This morning, Microsoft unveiled its new MSN Search portal , a Web site that looks suspiciously similar to market-leader Google's search tool. Microsoft's search-engine plans had been widely reported but few people had expected the new MSN Search to so closely resemble Google, especially when the Microsoft unit's last major product, the MSN Toolbar for Microsoft Internet Explorer (IE), so closely resembled Google's toolbar. They say imitation is the sincerest form of flattery but does the MSN Search site go a bit too far?
  
"With this significant upgrade to MSN Search, we are delighted to now offer what we believe is the best search service available for the 350 million MSN customers," MSN Corporate Vice President Yusuf Mehdi said. "Among the many improvements, we're particularly excited to increase the relevancy of many search query results by up to 45 percent. This massive investment kicks off a wave of innovation from MSN that will move search beyond its current, limited offering to delivering the next-generation search experience."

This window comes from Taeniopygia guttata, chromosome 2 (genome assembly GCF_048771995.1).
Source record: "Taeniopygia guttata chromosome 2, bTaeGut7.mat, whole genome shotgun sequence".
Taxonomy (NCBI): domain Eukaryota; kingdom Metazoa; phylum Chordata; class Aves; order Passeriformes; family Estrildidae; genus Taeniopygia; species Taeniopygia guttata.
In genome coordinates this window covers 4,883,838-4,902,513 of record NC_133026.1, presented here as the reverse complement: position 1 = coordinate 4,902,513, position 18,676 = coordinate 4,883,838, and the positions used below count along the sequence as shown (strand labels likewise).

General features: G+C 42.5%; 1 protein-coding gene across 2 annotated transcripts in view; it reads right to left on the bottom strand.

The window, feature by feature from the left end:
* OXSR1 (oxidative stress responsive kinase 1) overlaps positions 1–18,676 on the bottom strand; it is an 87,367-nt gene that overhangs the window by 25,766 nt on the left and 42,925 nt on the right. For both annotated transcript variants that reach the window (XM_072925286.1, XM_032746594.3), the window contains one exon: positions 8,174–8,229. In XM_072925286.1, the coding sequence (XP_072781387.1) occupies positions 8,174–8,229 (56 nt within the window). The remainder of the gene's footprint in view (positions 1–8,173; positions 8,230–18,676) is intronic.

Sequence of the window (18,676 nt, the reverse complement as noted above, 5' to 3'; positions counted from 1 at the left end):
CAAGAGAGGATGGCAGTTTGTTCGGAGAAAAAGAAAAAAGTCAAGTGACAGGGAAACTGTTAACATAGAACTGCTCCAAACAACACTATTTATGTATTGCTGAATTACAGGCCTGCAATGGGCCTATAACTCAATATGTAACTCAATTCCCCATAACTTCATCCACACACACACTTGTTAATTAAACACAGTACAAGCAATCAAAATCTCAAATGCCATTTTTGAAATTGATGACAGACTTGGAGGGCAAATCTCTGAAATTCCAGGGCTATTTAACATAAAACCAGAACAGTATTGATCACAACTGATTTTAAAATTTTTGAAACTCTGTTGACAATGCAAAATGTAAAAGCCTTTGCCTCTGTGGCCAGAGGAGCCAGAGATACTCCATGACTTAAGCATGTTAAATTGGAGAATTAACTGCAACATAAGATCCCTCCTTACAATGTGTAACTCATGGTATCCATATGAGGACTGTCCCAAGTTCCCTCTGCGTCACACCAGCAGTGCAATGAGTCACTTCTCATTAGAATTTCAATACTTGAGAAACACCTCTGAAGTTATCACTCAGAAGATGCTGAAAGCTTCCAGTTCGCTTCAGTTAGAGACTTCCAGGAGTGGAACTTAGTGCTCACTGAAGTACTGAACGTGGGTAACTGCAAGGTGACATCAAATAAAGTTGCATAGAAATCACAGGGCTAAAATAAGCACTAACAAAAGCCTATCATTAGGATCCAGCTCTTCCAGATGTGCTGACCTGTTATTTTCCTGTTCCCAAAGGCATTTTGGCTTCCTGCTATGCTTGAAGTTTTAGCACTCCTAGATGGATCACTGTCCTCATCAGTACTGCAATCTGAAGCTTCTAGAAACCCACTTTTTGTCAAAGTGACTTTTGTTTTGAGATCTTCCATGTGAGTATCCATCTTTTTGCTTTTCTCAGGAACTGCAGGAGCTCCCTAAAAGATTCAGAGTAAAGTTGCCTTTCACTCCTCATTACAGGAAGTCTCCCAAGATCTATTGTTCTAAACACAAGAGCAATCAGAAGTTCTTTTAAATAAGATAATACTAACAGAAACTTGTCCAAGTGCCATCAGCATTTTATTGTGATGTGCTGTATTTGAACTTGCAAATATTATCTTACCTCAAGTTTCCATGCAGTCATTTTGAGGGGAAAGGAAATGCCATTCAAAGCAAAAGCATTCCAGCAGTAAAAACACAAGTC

The new MSN Search service is devoid of advertisements until you launch a search query; at that point, you'll see no more than three ads, all of which will be text based, clearly differentiated from the actual search results, and relatively innocuous. In my admittedly unscientific tests of the site this morning, MSN Search appeared to work as promised, with a minimum of distracting advertisements.
  
MSN is also testing a next-generation version of its search service that will feature a new algorithmic search engine built entirely on Microsoft technology (the current version uses Yahoo! search technology). The new site (see the URL below) will be online only for a short time. Microsoft expects to roll out this engine to its default search site sometime later this year.
   
As for the fairly obvious homage to Google, detractors are sure to point to earlier Microsoft inroads into the Web browser and media-player markets and wonder whether the company is again abusing its market power. Indeed, Microsoft is spending $100 million to improve MSN Search, and--with almost 100 million unique users every month--the MSN portal is already the most popular online destination in the United States. Users have downloaded the MSN Toolbar almost as often as they've downloaded Google's toobar, which has been on the market almost a year longer.